The Finnish Nationality Act, which permits dual nationality more broadly than before, came into force on June 1, 2003. Finnish nationals will no longer lose their Finnish citizenship when they assume another citizenship. Foreign nationals gaining Finnish citizenship also do not have to relinquish their present citizenship if the law in that state does not prevent them from obtaining Finnish citizenship.Other countries’ legislation may influence your multiple citizenship status. Not all nations allow their citizens to be the citizens of a second country.
A Finnish national may retain Finnish citizenship providing that multiple citizenships are accepted in the country where an additional citizenship is to be obtained. In the same way foreign nationals may retain their previous citizenship if the legislation in that country does not prevent them from obtaining Finnish citizenship. Becoming familiar with the legislation regarding dual and multiple citizenships in your countries of citizenship will help prevent the unintended loss of citizenship.
A child can gain dual nationality at birth if the parents have different citizenships.
Finnish citizens residing abroad must keep the personal data that has been entered in the Finnish Population Information System up-to-date. Therefore any changes to the citizenship status of a Finnish citizen must be reported to the Local Register Office (maistraatti). More information: Registering and reporting changes with the Finnish Population Information Service.
If you happen to be a citizen of Finland and another country, you may lose your Finnish citizenship at the age of 22.
You will lose your Finnish citizenship at the age of 22 if, as a citizen of Finland and another country, if you have not had a sufficient connection with Finland. Please note: The automatic loss of Finnish citizenship does not mean your child(ren) will lose their Finnish citizenship.
Sufficient connection with Finland ensures that your Finnish citizenship will not be lost. Your connection with Finland is sufficient if
The Finnish Immigration Service will notify you of the potential loss of your Finnish citizenship and the possibility of retaining your citizenship if you have resided in Finland for less than seven years.
This notification is sent in the year of your 18th birthday if your address is listed in the Finnish Population Information System. It is, therefore, very important that your information in the population information system is up to date. You can check your information with the Local Register Office (maistraatti) where you last resided in Finland. If you do not remember the address, you can ask the Local Register Office to check your information. The Register Office enters information on the automatic retention and loss of Finnish citizenship in the population information system and notifies you of it.
If you have lost your Finnish citizenship at the age of 22 because you did not have sufficient connection with Finland, you can re-acquire your citizenship through declaration. Submit the citizenship declaration in person to a Finnish embassy abroad. A fee will be charged for the processing of the declaration.
More information from the Finnish Immigration Service.
If you have been the citizen of another country, but now have a Finnish passport, this is how compulsory military service applies to you. If you have completed compulsory peacetime military service in your former home country or at least four (4) months of it, you can apply to be exempted from Finnish peacetime military service. The final decision will be made by the Finnish Defense Forces’ (FDF) Regional Office.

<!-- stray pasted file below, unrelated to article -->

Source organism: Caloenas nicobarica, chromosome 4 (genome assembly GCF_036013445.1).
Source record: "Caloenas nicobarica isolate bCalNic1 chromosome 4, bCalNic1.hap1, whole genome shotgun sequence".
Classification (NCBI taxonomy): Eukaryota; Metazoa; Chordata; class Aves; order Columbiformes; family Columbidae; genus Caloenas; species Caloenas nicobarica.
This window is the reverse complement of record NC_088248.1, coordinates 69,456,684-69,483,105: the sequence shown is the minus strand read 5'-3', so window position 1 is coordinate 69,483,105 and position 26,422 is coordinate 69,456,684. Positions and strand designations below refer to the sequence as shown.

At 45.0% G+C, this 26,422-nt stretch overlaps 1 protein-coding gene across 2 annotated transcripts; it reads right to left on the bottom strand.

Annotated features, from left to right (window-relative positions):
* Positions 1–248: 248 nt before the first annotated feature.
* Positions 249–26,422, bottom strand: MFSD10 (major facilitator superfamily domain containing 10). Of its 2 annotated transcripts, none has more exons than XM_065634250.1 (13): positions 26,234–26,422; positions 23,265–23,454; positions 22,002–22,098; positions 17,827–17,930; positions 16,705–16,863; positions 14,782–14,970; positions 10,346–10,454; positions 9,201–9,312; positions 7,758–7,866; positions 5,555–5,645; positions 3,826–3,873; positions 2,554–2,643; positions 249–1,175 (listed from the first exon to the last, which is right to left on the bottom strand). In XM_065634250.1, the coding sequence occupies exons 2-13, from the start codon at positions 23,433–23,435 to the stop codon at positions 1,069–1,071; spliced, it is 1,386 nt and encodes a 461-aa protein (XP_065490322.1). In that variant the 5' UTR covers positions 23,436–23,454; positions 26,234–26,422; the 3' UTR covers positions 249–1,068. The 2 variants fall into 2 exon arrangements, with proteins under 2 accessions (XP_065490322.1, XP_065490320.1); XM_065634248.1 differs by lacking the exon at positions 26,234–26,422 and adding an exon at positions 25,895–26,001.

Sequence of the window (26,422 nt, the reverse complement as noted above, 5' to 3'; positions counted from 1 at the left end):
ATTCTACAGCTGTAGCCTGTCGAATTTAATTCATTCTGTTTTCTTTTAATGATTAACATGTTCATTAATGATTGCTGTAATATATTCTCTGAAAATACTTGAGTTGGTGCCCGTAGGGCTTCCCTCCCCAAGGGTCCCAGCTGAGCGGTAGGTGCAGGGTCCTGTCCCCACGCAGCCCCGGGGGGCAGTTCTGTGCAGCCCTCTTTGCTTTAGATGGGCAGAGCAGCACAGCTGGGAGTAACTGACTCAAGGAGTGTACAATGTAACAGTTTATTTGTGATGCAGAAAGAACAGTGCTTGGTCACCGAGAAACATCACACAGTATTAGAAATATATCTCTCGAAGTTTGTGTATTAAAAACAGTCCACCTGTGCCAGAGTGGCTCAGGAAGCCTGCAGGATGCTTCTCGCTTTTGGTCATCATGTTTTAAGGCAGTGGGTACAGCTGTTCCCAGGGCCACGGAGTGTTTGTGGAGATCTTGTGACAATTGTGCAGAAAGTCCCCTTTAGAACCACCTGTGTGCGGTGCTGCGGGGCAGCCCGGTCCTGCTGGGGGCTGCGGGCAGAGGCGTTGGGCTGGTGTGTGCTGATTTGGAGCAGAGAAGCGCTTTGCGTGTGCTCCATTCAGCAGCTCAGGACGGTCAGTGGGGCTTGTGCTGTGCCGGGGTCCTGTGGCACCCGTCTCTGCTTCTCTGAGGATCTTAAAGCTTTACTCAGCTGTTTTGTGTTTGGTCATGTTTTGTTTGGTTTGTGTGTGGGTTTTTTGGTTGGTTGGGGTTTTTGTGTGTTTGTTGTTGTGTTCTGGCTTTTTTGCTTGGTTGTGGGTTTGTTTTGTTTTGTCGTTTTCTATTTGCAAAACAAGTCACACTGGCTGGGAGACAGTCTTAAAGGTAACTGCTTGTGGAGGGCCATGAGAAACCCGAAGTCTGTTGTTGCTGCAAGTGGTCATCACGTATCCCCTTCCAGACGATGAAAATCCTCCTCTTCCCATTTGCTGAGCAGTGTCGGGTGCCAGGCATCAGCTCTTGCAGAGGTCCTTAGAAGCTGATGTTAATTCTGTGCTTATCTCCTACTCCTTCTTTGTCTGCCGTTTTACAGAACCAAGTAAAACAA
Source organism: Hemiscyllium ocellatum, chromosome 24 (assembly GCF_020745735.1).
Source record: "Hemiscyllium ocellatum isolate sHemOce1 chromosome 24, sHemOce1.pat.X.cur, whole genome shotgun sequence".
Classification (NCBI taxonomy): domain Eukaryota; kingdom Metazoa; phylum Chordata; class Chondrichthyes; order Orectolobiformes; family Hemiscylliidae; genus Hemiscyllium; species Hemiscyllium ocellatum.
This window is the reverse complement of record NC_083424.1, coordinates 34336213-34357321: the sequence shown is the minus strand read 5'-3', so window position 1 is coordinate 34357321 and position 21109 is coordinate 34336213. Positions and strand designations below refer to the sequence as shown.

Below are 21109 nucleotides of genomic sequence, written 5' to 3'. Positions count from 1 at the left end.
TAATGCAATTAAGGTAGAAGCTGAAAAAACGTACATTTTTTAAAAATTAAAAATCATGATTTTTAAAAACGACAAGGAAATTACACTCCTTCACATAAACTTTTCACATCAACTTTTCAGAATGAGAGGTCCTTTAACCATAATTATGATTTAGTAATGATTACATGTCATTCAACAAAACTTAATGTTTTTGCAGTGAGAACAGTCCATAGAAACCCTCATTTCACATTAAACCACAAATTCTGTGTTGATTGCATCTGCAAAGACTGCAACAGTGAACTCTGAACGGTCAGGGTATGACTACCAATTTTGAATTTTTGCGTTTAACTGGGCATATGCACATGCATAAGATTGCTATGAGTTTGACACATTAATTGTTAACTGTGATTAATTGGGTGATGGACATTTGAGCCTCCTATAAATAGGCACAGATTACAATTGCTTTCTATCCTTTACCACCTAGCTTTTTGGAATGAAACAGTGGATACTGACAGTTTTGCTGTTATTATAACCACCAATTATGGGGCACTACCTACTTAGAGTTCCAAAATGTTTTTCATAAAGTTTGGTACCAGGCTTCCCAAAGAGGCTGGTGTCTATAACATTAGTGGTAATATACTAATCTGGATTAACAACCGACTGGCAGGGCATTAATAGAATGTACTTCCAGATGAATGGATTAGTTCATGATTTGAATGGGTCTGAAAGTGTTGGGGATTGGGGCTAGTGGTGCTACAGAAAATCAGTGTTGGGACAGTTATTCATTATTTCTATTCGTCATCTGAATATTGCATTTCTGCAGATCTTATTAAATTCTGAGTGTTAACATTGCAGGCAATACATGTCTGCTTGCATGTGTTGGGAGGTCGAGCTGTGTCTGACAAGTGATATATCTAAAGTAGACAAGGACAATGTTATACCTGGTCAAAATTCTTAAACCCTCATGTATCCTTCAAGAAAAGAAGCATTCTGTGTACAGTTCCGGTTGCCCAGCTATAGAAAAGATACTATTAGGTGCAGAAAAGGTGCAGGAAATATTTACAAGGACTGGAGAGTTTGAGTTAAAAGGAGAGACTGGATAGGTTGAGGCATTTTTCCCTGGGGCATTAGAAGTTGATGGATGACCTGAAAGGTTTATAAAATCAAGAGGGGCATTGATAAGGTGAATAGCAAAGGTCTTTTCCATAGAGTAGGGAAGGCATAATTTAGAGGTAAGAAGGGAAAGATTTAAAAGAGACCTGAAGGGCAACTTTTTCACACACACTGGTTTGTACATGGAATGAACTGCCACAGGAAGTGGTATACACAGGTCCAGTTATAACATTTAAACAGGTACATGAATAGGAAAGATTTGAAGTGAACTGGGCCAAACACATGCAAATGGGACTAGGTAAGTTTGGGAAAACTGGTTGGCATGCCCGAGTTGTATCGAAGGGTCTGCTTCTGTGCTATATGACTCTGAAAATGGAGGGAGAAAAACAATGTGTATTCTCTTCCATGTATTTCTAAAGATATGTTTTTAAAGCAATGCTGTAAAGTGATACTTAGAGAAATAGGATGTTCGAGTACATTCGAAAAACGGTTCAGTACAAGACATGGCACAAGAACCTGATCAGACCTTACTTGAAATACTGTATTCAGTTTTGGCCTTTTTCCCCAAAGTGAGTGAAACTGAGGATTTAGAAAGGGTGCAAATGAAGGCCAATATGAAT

The Regional Office can also exempt you from peacetime military service on special grounds if
If you have dual citizenship and are legally required to do Finnish military service, you may be exempt from military service if you have lived outside Finland for the last seven (7) years. In this case you do not need to apply for the exemption from the Finnish military service. You can, however, be ordered into military service if you move to Finland any time before the end of the year in which you become 30 years old.
The Finnish Defence Forces uses data listed in the Finnish Population Information System to decide whether you must or must not do military service. This is why it is important that your information - nationality/nationalities, permanent address, where you have lived in the past seven years, etc - is correct and up-to-date. You can check your personal details from the Local Register Office (maistraatti) or the Finnish Embassy closest to you, more information Registering and reporting changes with the Finnish Population Information Service.
If you are a Finnish citizen and the citizen of another country, make sure you do not automatically lose your Finnish citizenship at the age of 22. This is especially important if you are entering military service from abroad and are 21 years of age or older. More information: The Finnish Immigration Service
The Nationality Act, which came into force on September 1, 2011, includes amendments that concern people living abroad. The Act enables former Finnish citizens to re-acquire Finnish citizenship by declaration. Citizenship in such cases is granted whether the former Finnish citizen resides in Finland or abroad. The declaration procedure does not apply to the former Finnish citizens’ children.
People living abroad (former Finnish citizens, children of Finnish men born outside of marriage, adopted children) can submit a declaration in person abroad to the nearest Finnish embassy, consulate or honorary consulate. In Ireland the declaration can be submitted to the Embassyor the Finnish Honorary Consulates.
If the application for Finnish citizenship concerns a child under 18 years of age (child as primary applicant), that child must be a former citizen of Finland. The declaration for a child may only be made by the guardian of that child.